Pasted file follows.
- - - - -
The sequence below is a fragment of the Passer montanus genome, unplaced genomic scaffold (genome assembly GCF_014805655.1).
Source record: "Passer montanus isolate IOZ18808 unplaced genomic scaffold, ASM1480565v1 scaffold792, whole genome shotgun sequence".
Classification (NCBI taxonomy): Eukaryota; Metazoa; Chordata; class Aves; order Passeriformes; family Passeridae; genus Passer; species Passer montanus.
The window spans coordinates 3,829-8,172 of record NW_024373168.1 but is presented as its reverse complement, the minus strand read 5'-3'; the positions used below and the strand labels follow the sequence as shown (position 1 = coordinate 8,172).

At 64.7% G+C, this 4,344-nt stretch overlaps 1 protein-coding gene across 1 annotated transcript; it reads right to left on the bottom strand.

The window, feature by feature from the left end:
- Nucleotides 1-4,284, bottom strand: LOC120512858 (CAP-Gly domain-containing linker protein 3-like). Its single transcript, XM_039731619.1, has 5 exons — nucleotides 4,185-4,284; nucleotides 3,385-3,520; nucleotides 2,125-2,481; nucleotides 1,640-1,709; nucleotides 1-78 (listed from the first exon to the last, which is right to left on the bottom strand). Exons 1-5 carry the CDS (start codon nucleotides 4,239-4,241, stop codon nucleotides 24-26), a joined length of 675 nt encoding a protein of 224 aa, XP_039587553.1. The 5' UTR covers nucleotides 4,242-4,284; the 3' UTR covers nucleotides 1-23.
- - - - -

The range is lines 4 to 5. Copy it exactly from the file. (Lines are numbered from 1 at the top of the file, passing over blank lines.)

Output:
The window spans coordinates 3,829-8,172 of record NW_024373168.1 but is presented as its reverse complement, the minus strand read 5'-3'; the positions used below and the strand labels follow the sequence as shown (position 1 = coordinate 8,172).

At 64.7% G+C, this 4,344-nt stretch overlaps 1 protein-coding gene across 1 annotated transcript; it reads right to left on the bottom strand.